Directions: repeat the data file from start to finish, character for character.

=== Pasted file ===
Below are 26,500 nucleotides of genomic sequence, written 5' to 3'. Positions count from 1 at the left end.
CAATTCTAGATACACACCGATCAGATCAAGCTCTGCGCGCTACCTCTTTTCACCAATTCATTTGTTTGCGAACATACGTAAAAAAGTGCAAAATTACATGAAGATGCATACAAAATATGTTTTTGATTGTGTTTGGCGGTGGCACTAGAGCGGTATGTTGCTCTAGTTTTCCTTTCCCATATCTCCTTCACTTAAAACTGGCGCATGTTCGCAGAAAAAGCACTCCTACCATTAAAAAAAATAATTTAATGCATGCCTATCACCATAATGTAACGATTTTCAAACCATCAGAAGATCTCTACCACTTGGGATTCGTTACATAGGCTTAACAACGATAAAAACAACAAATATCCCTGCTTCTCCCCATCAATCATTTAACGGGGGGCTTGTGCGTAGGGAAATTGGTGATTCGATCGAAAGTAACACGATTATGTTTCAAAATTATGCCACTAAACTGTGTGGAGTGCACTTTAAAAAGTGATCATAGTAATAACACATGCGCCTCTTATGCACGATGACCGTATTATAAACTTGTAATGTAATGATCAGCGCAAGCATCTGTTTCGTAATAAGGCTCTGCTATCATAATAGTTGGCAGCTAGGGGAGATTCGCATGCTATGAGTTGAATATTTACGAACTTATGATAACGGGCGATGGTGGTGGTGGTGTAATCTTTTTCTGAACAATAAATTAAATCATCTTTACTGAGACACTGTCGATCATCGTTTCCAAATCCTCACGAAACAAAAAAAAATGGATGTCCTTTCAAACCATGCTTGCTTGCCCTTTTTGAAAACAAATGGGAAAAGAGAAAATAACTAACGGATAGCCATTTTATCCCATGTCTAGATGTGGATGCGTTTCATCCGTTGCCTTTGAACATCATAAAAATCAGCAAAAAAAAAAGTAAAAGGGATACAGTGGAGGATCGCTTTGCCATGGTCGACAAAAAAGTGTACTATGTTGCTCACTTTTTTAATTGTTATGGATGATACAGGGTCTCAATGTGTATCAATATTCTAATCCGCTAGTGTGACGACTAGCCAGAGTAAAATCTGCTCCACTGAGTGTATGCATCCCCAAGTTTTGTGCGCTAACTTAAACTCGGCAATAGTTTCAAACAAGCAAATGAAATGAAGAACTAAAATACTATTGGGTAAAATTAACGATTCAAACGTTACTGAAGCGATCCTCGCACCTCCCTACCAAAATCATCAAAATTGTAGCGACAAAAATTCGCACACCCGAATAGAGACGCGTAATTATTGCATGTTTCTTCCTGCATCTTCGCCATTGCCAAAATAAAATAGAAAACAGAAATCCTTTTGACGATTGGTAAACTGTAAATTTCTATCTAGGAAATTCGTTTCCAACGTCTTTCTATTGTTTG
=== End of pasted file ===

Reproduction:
Below are 26,500 nucleotides of genomic sequence, written 5' to 3'. Positions count from 1 at the left end.
CAATTCTAGATACACACCGATCAGATCAAGCTCTGCGCGCTACCTCTTTTCACCAATTCATTTGTTTGCGAACATACGTAAAAAAGTGCAAAATTACATGAAGATGCATACAAAATATGTTTTTGATTGTGTTTGGCGGTGGCACTAGAGCGGTATGTTGCTCTAGTTTTCCTTTCCCATATCTCCTTCACTTAAAACTGGCGCATGTTCGCAGAAAAAGCACTCCTACCATTAAAAAAAATAATTTAATGCATGCCTATCACCATAATGTAACGATTTTCAAACCATCAGAAGATCTCTACCACTTGGGATTCGTTACATAGGCTTAACAACGATAAAAACAACAAATATCCCTGCTTCTCCCCATCAATCATTTAACGGGGGGCTTGTGCGTAGGGAAATTGGTGATTCGATCGAAAGTAACACGATTATGTTTCAAAATTATGCCACTAAACTGTGTGGAGTGCACTTTAAAAAGTGATCATAGTAATAACACATGCGCCTCTTATGCACGATGACCGTATTATAAACTTGTAATGTAATGATCAGCGCAAGCATCTGTTTCGTAATAAGGCTCTGCTATCATAATAGTTGGCAGCTAGGGGAGATTCGCATGCTATGAGTTGAATATTTACGAACTTATGATAACGGGCGATGGTGGTGGTGGTGTAATCTTTTTCTGAACAATAAATTAAATCATCTTTACTGAGACACTGTCGATCATCGTTTCCAAATCCTCACGAAACAAAAAAAAATGGATGTCCTTTCAAACCATGCTTGCTTGCCCTTTTTGAAAACAAATGGGAAAAGAGAAAATAACTAACGGATAGCCATTTTATCCCATGTCTAGATGTGGATGCGTTTCATCCGTTGCCTTTGAACATCATAAAAATCAGCAAAAAAAAAAGTAAAAGGGATACAGTGGAGGATCGCTTTGCCATGGTCGACAAAAAAGTGTACTATGTTGCTCACTTTTTTAATTGTTATGGATGATACAGGGTCTCAATGTGTATCAATATTCTAATCCGCTAGTGTGACGACTAGCCAGAGTAAAATCTGCTCCACTGAGTGTATGCATCCCCAAGTTTTGTGCGCTAACTTAAACTCGGCAATAGTTTCAAACAAGCAAATGAAATGAAGAACTAAAATACTATTGGGTAAAATTAACGATTCAAACGTTACTGAAGCGATCCTCGCACCTCCCTACCAAAATCATCAAAATTGTAGCGACAAAAATTCGCACACCCGAATAGAGACGCGTAATTATTGCATGTTTCTTCCTGCATCTTCGCCATTGCCAAAATAAAATAGAAAACAGAAATCCTTTTGACGATTGGTAAACTGTAAATTTCTATCTAGGAAATTCGTTTCCAACGTCTTTCTATTGTTTG